The cost of living crisis in the UK continues. After confirmation that households will be paying almost £700 extra a year on gas and electricity bills, it seems that 2022 is living up to its label as the “year of the squeeze”.
As well as price increases, taxes are due to rise from April. National insurance (NI) rates will go up by 1.25 percentage points to 13.25%, a move criticised by politicians on both the left and right, who argue that it penalises working families and is a tax on labour rather than wealth or assets.
There are warnings that the rise could lead to a major increase in the number of families facing destitution. The National Institute of Economic and Social Research think-tank says 1 million households may be unable to afford the basic essentials required “to eat, stay warm and dry, and keep clean” if the tax rise goes ahead.
It urged the UK government to reconsider, saying it could be calamitous for families already struggling to deal with recent price hikes which have been caused by supply chain disruptions and global wholesale energy prices. Alongside the price of gas, electricity and vehicle fuel rising respectively by 28%, 18% and 21% compared to last year, other significant increases have been seen in transport, housing, hospitality and food. Overall, inflation has reached its highest rate in 30 years, reaching 5.4% in December 2021 and potentially as high as 7% by April.
The impact of rising costs differs depending on the proportion of their income that households spend on various goods. Households on lower income spend a higher proportion of their budget – up to 60% – on food, housing and gas and electricity, so are disproportionately hit by price rises.
Struggling families are also a reflection of the political landscape in the UK over the last decade or so. For example, austerity policies introduced in response to the financial crisis of 2008 led to 25% less per person being spent on most public services in 2019-20 compared to ten years previously. A decade of cuts in welfare, education and housing have left the poorest more vulnerable, and inequalities have increased.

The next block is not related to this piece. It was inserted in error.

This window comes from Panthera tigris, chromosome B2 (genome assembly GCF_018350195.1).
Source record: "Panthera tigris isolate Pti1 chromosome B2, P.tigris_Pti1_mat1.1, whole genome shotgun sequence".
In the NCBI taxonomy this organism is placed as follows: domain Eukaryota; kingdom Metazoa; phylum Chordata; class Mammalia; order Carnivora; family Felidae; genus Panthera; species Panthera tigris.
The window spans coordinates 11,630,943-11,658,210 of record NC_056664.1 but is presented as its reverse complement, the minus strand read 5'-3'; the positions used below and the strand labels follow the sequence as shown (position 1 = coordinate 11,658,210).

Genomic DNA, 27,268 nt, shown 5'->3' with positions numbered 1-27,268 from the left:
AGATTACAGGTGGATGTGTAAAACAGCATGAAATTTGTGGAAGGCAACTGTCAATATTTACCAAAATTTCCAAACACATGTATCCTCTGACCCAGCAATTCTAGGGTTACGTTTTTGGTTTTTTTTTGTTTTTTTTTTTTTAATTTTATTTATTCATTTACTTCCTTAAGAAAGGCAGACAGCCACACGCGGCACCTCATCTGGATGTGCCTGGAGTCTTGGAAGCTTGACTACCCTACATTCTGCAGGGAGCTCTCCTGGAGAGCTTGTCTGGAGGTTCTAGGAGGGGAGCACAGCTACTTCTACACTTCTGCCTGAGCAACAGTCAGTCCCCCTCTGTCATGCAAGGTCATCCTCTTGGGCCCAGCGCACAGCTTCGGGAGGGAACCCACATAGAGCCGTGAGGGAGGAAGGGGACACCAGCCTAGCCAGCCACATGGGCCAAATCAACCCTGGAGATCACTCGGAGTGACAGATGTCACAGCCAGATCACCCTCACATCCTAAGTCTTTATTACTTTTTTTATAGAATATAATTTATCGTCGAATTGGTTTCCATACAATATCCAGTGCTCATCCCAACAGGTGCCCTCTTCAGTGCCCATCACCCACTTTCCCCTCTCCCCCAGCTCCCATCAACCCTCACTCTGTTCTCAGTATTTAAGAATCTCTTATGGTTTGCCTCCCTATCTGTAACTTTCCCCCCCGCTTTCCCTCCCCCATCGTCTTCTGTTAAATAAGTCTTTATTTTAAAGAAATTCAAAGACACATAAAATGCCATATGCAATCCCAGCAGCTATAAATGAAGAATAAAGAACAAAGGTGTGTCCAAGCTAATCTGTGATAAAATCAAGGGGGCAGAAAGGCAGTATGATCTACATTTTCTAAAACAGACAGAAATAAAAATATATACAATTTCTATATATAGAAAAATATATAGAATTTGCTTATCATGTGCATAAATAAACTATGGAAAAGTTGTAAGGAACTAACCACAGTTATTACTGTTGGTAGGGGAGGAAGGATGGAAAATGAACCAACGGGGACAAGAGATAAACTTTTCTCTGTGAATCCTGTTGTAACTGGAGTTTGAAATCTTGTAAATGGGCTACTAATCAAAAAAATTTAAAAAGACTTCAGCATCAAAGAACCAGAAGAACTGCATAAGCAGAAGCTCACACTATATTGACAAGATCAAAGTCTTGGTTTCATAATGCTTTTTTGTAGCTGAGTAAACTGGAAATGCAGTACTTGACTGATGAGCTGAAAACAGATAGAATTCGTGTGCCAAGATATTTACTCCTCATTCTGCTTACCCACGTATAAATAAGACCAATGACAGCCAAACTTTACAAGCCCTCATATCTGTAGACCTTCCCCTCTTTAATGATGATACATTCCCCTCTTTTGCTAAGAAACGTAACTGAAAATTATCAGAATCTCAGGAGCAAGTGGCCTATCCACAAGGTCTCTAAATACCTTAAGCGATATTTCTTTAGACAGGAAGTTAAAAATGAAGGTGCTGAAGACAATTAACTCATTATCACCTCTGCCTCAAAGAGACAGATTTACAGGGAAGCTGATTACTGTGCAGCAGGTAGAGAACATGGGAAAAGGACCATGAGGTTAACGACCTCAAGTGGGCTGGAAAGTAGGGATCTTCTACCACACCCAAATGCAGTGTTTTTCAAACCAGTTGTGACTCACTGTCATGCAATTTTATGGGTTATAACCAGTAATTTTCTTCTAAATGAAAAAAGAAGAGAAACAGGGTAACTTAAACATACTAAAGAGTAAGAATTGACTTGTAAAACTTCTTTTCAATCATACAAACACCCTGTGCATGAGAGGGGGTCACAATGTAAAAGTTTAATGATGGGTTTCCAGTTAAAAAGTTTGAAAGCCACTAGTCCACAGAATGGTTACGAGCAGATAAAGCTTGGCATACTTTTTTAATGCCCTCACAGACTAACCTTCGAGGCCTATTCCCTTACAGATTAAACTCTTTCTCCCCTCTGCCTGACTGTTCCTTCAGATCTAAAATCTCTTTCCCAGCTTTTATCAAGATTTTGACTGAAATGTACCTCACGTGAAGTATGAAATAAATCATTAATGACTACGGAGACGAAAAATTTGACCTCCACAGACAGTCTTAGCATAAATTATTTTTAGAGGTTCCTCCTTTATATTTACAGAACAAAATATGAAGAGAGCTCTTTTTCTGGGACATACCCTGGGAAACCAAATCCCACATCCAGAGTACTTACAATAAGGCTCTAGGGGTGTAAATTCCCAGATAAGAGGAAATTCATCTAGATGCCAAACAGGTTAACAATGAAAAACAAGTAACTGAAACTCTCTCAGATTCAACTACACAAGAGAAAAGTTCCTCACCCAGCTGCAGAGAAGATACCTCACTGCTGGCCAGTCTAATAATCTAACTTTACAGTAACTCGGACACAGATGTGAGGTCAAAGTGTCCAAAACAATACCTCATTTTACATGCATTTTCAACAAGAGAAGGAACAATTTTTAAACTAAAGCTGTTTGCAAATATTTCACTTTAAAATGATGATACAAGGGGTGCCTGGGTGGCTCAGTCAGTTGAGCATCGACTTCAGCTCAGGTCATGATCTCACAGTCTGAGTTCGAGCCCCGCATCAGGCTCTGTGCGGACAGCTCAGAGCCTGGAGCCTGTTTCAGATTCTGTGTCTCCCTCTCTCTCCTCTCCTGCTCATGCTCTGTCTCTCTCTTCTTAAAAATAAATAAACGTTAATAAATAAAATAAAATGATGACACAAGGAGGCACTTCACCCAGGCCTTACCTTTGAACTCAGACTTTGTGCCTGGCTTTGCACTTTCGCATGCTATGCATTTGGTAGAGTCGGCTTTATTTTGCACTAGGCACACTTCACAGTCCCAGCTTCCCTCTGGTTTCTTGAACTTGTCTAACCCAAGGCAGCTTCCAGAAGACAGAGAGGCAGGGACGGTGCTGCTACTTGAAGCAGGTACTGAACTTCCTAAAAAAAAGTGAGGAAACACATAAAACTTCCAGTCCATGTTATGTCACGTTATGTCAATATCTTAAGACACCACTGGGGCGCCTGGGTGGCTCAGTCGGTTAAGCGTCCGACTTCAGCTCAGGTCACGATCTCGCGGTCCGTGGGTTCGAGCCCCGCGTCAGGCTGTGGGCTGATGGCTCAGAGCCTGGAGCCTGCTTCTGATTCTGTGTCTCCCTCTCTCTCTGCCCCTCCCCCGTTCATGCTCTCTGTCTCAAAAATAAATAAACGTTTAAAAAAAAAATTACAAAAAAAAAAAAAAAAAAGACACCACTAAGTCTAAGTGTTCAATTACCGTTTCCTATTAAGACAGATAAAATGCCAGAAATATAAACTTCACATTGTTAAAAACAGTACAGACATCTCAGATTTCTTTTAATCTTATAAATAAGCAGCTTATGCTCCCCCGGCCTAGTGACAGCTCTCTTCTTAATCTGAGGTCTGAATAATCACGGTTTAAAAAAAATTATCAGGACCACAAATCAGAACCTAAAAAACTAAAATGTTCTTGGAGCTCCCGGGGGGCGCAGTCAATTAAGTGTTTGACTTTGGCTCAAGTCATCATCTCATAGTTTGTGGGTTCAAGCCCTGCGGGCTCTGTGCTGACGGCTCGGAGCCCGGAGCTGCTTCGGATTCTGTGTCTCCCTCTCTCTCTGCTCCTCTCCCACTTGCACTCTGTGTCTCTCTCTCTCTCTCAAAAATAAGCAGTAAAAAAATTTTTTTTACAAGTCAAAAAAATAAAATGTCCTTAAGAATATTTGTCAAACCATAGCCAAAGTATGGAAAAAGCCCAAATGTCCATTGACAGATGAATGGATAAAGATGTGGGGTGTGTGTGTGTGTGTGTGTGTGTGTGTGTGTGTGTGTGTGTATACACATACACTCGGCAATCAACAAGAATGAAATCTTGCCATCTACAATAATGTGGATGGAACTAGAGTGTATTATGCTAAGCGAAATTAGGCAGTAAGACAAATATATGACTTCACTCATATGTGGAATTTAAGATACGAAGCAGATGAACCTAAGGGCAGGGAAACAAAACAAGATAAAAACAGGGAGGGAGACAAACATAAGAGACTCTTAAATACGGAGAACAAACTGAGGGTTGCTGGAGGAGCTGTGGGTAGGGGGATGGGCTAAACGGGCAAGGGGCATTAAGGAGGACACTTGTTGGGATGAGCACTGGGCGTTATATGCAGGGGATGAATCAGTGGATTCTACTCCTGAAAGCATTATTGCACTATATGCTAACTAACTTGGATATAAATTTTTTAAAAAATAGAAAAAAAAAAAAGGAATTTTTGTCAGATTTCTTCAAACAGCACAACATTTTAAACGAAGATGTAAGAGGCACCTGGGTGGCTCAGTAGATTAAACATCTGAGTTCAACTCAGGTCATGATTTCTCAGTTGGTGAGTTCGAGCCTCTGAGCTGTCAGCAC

Brexit too has brought economic uncertainty and disruption. The Office for Budget Responsibility forecasts that the fall in trade and investment will result in a 4% reduction in the size of the UK economy in the long term. Leaving the EU has also meant substantial losses in both skilled and unskilled labour as a result of immigration restrictions.
The cost of being poor
As well as the raise to NI, council tax is also expected to rise and there will be a freeze on the income tax threshold for the next four years. This usually rises with inflation, allowing people to earn more without being taxed extra. Meanwhile, freezing the personal allowance at £12,570 – that’s the amount of income that is not taxed – for the next four years means that more people on lower incomes will pay income tax.
In fact, it has been estimated that by 2025, around 2 million more people will be paying income tax than would be the case if the personal allowance rose with inflation. Separately, the government is also proposing to reintroduce VAT on hospitality and accommodation.
The Resolution Foundation, another think-tank, has calculated that these tax rises will cost households £600 a year on average. Combined with energy bill increases, that cost rises to £1,200 from April 2022.
To prevent the cost of living crisis from becoming a catastrophe, the government urgently needs to lessen the impact of rising prices and taxes on low income families. And it has taken some steps in this direction.
For example, it is offering a £150 council tax rebate for homes in the lowers bands A to D and a £200 discount on energy bills. It also announced a loan scheme for energy firms worth £6 billion, to protect households from soaring bills.
But there are other options which would alleviate cost pressures and support households – and quickly. First, the warm homes discount could be extended to all those on universal credit, with VAT and green levies scrapped from all energy bills. Then to protect families on benefits, the government should follow advice from the Institute for Fiscal Studies, which recommends that the proposed 3.1% rise in benefits should at least be doubled to reflect the rise in inflation.
As for the rise in national insurance, under current proposals, this will be borne not just by those with the broadest shoulders but also by the poorest. The government should at least delay it until the inflationary environment looks less volatile. For as we have seen before, these rises place the most pressure on the most vulnerable in society. A year which already looks financially bleak for so many is not the time to make it even worse.